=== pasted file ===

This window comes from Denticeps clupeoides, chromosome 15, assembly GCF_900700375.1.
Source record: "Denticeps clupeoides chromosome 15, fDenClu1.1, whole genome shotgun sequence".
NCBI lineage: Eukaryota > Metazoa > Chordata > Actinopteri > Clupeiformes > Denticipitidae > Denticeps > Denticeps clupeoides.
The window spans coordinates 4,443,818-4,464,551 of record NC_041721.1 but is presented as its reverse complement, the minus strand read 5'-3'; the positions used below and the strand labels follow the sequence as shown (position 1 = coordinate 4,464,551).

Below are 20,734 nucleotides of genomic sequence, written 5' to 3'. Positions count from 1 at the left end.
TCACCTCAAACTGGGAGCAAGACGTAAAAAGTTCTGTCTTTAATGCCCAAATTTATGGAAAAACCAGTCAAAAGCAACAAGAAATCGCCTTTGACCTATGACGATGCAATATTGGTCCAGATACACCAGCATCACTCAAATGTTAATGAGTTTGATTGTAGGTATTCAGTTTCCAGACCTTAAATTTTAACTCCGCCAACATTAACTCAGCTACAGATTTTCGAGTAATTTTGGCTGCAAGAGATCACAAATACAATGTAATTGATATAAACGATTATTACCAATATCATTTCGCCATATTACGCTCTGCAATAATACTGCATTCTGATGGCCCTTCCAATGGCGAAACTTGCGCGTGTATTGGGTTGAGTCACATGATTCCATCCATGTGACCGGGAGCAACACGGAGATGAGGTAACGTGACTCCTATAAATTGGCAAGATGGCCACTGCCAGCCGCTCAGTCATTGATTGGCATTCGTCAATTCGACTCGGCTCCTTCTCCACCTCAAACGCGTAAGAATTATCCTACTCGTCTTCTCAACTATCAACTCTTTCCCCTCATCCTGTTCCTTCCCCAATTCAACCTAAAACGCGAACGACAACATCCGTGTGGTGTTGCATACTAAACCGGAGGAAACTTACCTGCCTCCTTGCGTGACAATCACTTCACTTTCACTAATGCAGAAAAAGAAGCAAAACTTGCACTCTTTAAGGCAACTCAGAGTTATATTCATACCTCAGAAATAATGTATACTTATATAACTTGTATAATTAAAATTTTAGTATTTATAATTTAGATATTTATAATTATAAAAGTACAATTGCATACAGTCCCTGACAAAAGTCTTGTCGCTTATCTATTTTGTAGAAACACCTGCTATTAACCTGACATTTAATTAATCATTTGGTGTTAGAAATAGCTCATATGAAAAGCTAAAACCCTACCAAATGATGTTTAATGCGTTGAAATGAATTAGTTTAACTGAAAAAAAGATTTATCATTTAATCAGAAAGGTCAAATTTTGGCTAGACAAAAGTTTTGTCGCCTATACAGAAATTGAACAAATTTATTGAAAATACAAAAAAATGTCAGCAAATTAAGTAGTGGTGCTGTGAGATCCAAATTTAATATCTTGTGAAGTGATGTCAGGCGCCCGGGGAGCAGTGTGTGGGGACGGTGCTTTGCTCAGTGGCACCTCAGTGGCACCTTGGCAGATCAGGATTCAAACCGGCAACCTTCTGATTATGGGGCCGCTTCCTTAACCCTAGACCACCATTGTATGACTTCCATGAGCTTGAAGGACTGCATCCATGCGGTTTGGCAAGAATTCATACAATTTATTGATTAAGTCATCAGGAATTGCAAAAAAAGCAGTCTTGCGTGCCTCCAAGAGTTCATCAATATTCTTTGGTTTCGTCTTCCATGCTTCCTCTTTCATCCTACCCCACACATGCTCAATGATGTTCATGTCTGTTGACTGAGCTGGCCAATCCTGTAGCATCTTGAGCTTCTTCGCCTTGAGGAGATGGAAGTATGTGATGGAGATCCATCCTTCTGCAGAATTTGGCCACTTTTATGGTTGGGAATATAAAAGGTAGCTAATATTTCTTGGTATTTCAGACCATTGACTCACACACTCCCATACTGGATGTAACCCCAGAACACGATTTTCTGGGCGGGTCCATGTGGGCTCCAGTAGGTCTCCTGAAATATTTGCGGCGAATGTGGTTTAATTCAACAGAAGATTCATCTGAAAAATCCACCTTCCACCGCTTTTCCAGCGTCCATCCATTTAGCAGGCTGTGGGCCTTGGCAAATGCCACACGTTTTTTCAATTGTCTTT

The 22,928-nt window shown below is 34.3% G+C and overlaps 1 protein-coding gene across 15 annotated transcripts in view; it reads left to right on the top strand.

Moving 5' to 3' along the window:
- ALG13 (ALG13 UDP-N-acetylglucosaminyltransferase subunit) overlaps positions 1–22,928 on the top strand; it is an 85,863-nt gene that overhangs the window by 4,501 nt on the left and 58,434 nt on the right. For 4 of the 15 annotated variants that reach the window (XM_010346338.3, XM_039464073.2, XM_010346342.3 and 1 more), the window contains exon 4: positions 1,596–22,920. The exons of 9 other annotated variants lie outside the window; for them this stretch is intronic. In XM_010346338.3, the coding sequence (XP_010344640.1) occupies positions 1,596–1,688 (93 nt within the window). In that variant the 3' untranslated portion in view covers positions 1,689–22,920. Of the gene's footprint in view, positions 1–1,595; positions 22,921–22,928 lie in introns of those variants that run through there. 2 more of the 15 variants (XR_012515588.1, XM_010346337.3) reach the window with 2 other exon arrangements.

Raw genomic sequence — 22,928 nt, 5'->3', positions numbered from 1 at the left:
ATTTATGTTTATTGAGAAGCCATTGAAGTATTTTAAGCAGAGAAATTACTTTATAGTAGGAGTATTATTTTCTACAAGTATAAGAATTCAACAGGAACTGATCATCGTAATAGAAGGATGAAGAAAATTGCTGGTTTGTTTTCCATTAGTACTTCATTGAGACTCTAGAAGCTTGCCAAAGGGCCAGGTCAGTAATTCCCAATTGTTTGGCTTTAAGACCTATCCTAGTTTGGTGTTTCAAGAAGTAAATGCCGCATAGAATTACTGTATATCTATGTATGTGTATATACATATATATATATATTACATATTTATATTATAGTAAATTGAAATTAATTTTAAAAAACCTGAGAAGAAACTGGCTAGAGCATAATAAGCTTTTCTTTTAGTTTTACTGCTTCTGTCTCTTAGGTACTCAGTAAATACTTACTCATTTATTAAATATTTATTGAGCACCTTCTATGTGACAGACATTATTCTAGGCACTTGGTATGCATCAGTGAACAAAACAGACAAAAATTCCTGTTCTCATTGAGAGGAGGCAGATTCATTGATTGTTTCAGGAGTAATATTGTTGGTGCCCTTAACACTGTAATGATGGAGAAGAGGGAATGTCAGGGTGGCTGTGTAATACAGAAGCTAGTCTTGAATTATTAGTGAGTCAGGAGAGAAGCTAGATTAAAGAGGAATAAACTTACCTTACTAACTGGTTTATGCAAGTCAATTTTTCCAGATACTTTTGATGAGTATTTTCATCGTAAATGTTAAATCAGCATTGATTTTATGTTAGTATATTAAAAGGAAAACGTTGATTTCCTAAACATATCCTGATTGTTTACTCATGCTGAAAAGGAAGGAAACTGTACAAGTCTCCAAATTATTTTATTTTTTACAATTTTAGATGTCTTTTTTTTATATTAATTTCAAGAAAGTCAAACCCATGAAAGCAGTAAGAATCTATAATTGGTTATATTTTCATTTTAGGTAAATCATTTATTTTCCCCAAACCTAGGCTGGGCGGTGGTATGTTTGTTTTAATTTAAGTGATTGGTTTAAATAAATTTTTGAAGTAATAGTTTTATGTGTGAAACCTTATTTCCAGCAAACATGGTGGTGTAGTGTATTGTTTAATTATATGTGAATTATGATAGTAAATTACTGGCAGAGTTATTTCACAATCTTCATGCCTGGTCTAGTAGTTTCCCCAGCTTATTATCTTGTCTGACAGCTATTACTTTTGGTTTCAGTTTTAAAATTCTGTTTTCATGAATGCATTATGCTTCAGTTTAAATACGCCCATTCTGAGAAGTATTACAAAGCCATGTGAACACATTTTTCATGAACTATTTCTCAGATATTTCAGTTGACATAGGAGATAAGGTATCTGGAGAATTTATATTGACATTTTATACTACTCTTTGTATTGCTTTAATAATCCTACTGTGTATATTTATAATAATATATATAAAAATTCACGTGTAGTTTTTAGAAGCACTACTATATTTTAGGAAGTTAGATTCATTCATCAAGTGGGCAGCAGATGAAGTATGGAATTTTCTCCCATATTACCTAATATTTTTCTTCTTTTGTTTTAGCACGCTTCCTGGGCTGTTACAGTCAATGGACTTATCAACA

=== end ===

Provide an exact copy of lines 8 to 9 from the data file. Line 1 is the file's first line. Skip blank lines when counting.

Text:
Moving 5' to 3' along the window:
- ALG13 (ALG13 UDP-N-acetylglucosaminyltransferase subunit) overlaps positions 1–22,928 on the top strand; it is an 85,863-nt gene that overhangs the window by 4,501 nt on the left and 58,434 nt on the right. For 4 of the 15 annotated variants that reach the window (XM_010346338.3, XM_039464073.2, XM_010346342.3 and 1 more), the window contains exon 4: positions 1,596–22,920. The exons of 9 other annotated variants lie outside the window; for them this stretch is intronic. In XM_010346338.3, the coding sequence (XP_010344640.1) occupies positions 1,596–1,688 (93 nt within the window). In that variant the 3' untranslated portion in view covers positions 1,689–22,920. Of the gene's footprint in view, positions 1–1,595; positions 22,921–22,928 lie in introns of those variants that run through there. 2 more of the 15 variants (XR_012515588.1, XM_010346337.3) reach the window with 2 other exon arrangements.